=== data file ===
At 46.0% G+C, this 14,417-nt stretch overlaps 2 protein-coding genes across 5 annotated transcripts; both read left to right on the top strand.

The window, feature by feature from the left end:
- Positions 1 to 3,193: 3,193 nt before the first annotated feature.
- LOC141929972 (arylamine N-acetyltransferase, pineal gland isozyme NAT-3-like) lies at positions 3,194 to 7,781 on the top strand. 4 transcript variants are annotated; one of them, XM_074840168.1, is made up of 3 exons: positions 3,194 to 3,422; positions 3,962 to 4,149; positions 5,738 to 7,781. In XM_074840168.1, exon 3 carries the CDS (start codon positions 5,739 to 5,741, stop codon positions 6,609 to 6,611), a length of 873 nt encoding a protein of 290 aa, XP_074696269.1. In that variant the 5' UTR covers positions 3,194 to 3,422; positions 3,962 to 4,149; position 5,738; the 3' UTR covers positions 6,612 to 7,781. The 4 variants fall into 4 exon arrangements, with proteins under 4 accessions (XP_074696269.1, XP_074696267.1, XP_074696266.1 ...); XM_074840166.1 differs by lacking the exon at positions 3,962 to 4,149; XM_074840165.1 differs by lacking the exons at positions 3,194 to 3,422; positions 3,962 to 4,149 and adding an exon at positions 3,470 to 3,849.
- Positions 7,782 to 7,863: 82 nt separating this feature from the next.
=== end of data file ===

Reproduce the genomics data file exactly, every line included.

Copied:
At 46.0% G+C, this 14,417-nt stretch overlaps 2 protein-coding genes across 5 annotated transcripts; both read left to right on the top strand.

The window, feature by feature from the left end:
- Positions 1 to 3,193: 3,193 nt before the first annotated feature.
- LOC141929972 (arylamine N-acetyltransferase, pineal gland isozyme NAT-3-like) lies at positions 3,194 to 7,781 on the top strand. 4 transcript variants are annotated; one of them, XM_074840168.1, is made up of 3 exons: positions 3,194 to 3,422; positions 3,962 to 4,149; positions 5,738 to 7,781. In XM_074840168.1, exon 3 carries the CDS (start codon positions 5,739 to 5,741, stop codon positions 6,609 to 6,611), a length of 873 nt encoding a protein of 290 aa, XP_074696269.1. In that variant the 5' UTR covers positions 3,194 to 3,422; positions 3,962 to 4,149; position 5,738; the 3' UTR covers positions 6,612 to 7,781. The 4 variants fall into 4 exon arrangements, with proteins under 4 accessions (XP_074696269.1, XP_074696267.1, XP_074696266.1 ...); XM_074840166.1 differs by lacking the exon at positions 3,962 to 4,149; XM_074840165.1 differs by lacking the exons at positions 3,194 to 3,422; positions 3,962 to 4,149 and adding an exon at positions 3,470 to 3,849.
- Positions 7,782 to 7,863: 82 nt separating this feature from the next.